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The Dangers of Non-Bankruptcy Credit Consolidation

The Bankruptcy Act of 2005 wrote in a number of provisions that “encourage” potential bankruptcy debtors to consider non-bankruptcy debt relief such as Credit Consolidation.  The problem with Credit Consolidation is that it is not regulated and is not a global settlement of debts.Also, the cost of credit consolidation is usually between 30 to 50 cents on the dollar which typically is more expensive than what most debtors pay in a Chapter 13 Bankruptcy.

Just last week, Lisa Madigan, Illinois Attorney General filed a Cease and Desist Order Against Legal Helpers, an Illinois Based Debt Consolidation Firm under the new law effective January 1, 2011, that prohibit any non-lawyer from offering non-bankruptcy debt consolidation.

So what’s the solution?  Bottom line is this: If you are wealthy enough that a bankruptcy is more harmful than good, the traditional route to take is to spend some serious money on legal fees to restructure you debt and also defend lawsuits as they arise.  For most people’s debts that are beyond their ability to pay, bankruptcy is the only safe choice because it is court supervised and is global in its effect.  This is not to say that Bankruptcy is the best debt relief ever, but is simply to say that only in a bankruptcy can you get the automatic stay which stops all lawsuits and debt collections from happening without court order.  Also, in a bankruptcy,  a repayment plan uses long established and well thought out priority rules to determine which debts are paid in preference to other debts.  Lastly, all parties in bankruptcy proceedings generally have attorneys, which helps to ensure that the focus is on debt relief and not on silly mistakes of procedure or allowing one creditor to have preference over another.

Here is a typical example of why non-bankruptcy debt relief through non-attorney assisted credit consolidation is now prohibited in Illinois:

Sally and Ben are married with two children.  Their family income is $50,000.  They have $2000 of tax debt from last year, Ben owes child support arrears to his ex-wife in the amount of $10,000 and Sally has $60,000 in credit card debt.  Ben and Sally own a modest home with an $80,000 mortgage and $500 per month payments.  Ben and Sally are 4 months behind on their mortgage payments and are about to have foreclosure lawsuit filed against them.  Sally has two court judgments against her.  Both have been sent to collections.  15% of Sally’s gross income is being deducted each month for these garnishments.  Currently Sally will be in garnishment for 5 years before they are paid off.

What should they do?

If they file a Chapter 7 Bankruptcy, all of the credit card debt will be gone, and they can surrender their house and move out in approximately 6 months. Ben will still be garnished for his child support arrears up to 50% of his gross income, and he and Sally will also have to make steep payments on their back taxes.  The family will move into low quality rental housing within 9 months.

If they file a Chapter 13 Bankruptcy, all of the credit card debt will be paid at 10 cents on the dollar or $6000 over 60 months.  The arrearage on the home mortgage will be paid first without interest and is approximately $2000 over 60 months.   The tax debt will be paid back before all other creditors at 100% with 9% interest over 30 months.  Ben and Sally will be able to keep their home.  Ben will pay back all of his child support arrears without interest over the 60 month plan at 100%.  In this case, the garnishments stop, meaning that the family now only pays 10% of its gross income not to just two unsecured creditors but in satisfaction of ALL of the unsecured creditors.  This is where the good deal is.  Also – if Ben and Sally had a car loan, it would be converted today to 6.25% interest with payment spread out over 60 months.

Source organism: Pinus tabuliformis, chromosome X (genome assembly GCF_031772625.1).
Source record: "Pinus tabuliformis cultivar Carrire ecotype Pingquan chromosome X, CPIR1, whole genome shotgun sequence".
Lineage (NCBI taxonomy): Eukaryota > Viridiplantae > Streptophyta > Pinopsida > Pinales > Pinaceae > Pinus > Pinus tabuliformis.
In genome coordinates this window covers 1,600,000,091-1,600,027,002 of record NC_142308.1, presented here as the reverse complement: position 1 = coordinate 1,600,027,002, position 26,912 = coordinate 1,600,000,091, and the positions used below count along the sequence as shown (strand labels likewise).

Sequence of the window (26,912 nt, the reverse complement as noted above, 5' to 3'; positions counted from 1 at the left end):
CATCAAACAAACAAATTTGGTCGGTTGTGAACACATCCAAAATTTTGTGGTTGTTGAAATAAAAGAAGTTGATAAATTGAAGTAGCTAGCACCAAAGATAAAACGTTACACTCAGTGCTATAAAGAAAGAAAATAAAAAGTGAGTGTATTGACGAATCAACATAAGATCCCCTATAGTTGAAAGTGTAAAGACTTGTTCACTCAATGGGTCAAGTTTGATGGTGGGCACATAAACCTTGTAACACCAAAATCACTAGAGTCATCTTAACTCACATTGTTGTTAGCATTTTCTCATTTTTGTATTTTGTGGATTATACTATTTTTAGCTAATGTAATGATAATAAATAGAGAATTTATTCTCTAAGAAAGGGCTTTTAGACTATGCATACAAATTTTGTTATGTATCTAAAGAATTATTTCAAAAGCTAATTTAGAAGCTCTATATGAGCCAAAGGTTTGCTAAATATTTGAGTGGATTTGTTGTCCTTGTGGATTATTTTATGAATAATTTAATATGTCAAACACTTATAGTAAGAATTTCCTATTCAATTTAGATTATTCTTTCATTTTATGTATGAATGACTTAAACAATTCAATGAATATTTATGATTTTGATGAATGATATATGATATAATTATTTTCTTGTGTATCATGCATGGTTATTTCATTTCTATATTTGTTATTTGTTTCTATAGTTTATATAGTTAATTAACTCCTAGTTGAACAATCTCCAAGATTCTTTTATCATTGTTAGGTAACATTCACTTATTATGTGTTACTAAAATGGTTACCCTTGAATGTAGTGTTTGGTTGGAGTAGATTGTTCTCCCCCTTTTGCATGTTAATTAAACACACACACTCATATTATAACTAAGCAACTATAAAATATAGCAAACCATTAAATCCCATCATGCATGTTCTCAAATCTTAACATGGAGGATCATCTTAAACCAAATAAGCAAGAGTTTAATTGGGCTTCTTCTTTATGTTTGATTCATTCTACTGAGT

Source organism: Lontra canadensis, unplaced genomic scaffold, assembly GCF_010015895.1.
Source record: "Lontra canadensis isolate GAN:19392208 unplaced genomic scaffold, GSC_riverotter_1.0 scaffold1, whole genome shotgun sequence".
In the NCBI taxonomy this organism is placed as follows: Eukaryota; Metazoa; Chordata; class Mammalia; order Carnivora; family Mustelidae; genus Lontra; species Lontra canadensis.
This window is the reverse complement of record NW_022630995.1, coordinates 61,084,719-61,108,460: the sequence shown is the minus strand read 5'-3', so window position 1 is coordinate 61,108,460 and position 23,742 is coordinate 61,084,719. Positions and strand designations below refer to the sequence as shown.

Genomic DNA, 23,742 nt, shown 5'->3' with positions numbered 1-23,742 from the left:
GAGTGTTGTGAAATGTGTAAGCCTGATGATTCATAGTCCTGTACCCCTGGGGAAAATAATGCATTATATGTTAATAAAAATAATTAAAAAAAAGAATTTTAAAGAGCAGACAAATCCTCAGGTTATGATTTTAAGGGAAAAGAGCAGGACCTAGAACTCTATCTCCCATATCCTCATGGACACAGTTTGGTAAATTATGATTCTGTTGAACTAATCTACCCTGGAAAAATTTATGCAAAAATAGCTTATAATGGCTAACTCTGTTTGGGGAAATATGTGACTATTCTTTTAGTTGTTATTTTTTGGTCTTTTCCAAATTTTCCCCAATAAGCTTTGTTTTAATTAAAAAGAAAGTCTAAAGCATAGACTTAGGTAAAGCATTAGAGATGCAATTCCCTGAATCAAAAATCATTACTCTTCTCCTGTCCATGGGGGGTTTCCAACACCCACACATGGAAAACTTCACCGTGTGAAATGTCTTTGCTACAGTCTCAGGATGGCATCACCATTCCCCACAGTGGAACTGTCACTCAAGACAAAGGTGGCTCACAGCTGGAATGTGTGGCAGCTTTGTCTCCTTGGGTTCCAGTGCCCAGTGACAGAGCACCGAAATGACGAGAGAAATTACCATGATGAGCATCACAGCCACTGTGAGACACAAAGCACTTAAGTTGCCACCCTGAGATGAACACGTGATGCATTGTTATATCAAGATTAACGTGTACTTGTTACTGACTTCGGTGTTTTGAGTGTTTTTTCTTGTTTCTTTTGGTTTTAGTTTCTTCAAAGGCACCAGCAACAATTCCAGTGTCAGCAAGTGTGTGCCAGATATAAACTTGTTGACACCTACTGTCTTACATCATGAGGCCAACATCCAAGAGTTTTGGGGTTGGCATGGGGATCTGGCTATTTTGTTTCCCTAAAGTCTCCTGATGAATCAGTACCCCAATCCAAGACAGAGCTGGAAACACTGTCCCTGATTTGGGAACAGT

If they went with debt consolidation, Ben and Sally would most likely pay $4500 for debt consolidation services up front.  Then they would pay approximately $1200 per month for at least 36 months.  At the end of the 36 months, the creditors who voluntarily agreed to a reduce payoff would be gone and paid off.  The creditors who did not join in would still be owed money and most likely would have filed a lawsuit for collection and have entered a garnishment against Ben and Sally.  The Child Support would be paid through garnishment of Ben’s salary up to 50% of his gross income, and the tax debt would be paid through a tax lien which would tie up all of their real and personal property, freeze their bank accounts and ruin their credit rating.

Bottom line: when the Bankruptcy Reform Act of 2005 was enacted, part of the goal was to increase the payout to credit card companies.  This has been accomplished by increased payouts under Chapter 13 plans and the means test that forces everyone with above mean income into a Chapter 13 repayment plan.

Bottom line: voluntary credit consolidation was bad for most people prior to 2005, and it is still bad today.

Only the very rich with very private and expensive attorneys benefit from these types of restructuring, and usually it is done to simply keep control of many assets with very little equity but lots of income.

For more information about debt relief through bankruptcy, please email info@nelsonlawoffice.com  or call 877-GO-GO-NLO to set up a free bankruptcy consultation.

We are a debt relief agency. We help people file for bankruptcy relief under the Bankruptcy Code. CALL 877-GO-GO-NLO (877-464-6656) FOR A FREE BANKRUPTCY CONSULTATION TODAY! SATURDAY APPOINTMENTS ARE AVAILABLE.